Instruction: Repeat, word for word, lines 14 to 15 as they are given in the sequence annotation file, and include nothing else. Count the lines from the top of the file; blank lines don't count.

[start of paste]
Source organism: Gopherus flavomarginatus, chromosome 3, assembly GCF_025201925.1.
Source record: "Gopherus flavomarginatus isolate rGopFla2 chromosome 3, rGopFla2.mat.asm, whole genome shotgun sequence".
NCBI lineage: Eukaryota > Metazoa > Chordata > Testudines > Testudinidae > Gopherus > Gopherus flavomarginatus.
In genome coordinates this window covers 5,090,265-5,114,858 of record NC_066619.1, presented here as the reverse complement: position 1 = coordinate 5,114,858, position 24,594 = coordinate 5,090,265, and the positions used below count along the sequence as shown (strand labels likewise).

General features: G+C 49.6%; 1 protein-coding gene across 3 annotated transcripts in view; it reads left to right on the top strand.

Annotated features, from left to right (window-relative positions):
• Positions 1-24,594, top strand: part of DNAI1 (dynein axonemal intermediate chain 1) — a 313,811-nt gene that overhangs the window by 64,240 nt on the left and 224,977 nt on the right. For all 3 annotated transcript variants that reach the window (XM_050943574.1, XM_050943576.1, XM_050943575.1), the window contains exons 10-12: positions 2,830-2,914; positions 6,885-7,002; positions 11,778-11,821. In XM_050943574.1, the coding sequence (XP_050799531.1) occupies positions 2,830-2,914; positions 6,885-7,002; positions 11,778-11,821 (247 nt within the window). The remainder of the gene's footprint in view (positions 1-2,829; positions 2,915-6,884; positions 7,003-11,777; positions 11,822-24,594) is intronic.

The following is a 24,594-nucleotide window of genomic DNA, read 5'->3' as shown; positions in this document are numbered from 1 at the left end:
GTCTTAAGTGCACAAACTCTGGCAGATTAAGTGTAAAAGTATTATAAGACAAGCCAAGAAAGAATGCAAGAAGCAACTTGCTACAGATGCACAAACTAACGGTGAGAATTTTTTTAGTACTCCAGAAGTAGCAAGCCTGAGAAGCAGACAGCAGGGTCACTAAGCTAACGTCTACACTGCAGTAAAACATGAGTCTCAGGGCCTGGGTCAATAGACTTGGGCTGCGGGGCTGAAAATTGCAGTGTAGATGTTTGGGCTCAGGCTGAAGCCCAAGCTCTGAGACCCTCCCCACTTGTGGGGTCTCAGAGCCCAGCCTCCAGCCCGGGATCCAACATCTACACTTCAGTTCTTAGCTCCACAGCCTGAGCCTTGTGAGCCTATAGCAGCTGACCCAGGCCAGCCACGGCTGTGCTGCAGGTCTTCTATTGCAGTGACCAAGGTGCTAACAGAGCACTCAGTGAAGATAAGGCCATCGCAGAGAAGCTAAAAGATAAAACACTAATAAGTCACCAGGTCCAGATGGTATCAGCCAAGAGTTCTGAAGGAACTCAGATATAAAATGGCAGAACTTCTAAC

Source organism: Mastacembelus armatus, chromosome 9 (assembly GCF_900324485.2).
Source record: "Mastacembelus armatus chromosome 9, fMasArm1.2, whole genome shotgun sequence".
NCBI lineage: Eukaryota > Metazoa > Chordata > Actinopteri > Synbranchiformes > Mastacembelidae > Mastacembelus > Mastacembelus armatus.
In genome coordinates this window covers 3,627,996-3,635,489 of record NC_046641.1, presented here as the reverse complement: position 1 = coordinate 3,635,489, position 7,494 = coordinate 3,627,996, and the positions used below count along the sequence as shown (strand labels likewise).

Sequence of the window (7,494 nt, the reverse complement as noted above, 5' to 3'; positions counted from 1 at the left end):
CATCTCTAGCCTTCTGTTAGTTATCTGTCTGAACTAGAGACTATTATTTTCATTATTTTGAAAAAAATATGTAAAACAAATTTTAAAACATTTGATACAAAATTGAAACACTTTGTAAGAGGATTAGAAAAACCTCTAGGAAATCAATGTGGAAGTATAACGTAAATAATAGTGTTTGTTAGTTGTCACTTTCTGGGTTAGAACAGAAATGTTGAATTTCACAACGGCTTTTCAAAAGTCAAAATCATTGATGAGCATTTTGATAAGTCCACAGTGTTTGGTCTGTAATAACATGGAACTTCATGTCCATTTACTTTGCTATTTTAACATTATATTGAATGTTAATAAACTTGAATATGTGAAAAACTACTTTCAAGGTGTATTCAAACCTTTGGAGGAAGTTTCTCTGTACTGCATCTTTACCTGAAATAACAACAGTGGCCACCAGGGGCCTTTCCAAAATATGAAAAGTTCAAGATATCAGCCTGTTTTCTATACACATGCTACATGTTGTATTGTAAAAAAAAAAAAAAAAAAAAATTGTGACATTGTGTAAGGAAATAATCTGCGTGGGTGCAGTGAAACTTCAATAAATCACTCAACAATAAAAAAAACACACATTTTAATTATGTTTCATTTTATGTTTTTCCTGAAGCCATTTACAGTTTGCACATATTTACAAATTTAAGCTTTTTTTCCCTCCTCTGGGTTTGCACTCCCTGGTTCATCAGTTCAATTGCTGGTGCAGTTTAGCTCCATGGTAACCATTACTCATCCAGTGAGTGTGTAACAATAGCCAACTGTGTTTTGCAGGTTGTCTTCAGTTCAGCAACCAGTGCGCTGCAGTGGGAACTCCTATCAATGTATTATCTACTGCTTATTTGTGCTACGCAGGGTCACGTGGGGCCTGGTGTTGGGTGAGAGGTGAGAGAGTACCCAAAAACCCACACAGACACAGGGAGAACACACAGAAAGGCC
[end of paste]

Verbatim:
Sequence of the window (7,494 nt, the reverse complement as noted above, 5' to 3'; positions counted from 1 at the left end):
CATCTCTAGCCTTCTGTTAGTTATCTGTCTGAACTAGAGACTATTATTTTCATTATTTTGAAAAAAATATGTAAAACAAATTTTAAAACATTTGATACAAAATTGAAACACTTTGTAAGAGGATTAGAAAAACCTCTAGGAAATCAATGTGGAAGTATAACGTAAATAATAGTGTTTGTTAGTTGTCACTTTCTGGGTTAGAACAGAAATGTTGAATTTCACAACGGCTTTTCAAAAGTCAAAATCATTGATGAGCATTTTGATAAGTCCACAGTGTTTGGTCTGTAATAACATGGAACTTCATGTCCATTTACTTTGCTATTTTAACATTATATTGAATGTTAATAAACTTGAATATGTGAAAAACTACTTTCAAGGTGTATTCAAACCTTTGGAGGAAGTTTCTCTGTACTGCATCTTTACCTGAAATAACAACAGTGGCCACCAGGGGCCTTTCCAAAATATGAAAAGTTCAAGATATCAGCCTGTTTTCTATACACATGCTACATGTTGTATTGTAAAAAAAAAAAAAAAAAAAAATTGTGACATTGTGTAAGGAAATAATCTGCGTGGGTGCAGTGAAACTTCAATAAATCACTCAACAATAAAAAAAACACACATTTTAATTATGTTTCATTTTATGTTTTTCCTGAAGCCATTTACAGTTTGCACATATTTACAAATTTAAGCTTTTTTTCCCTCCTCTGGGTTTGCACTCCCTGGTTCATCAGTTCAATTGCTGGTGCAGTTTAGCTCCATGGTAACCATTACTCATCCAGTGAGTGTGTAACAATAGCCAACTGTGTTTTGCAGGTTGTCTTCAGTTCAGCAACCAGTGCGCTGCAGTGGGAACTCCTATCAATGTATTATCTACTGCTTATTTGTGCTACGCAGGGTCACGTGGGGCCTGGTGTTGGGTGAGAGGTGAGAGAGTACCCAAAAACCCACACAGACACAGGGAGAACACACAGAAAGGCC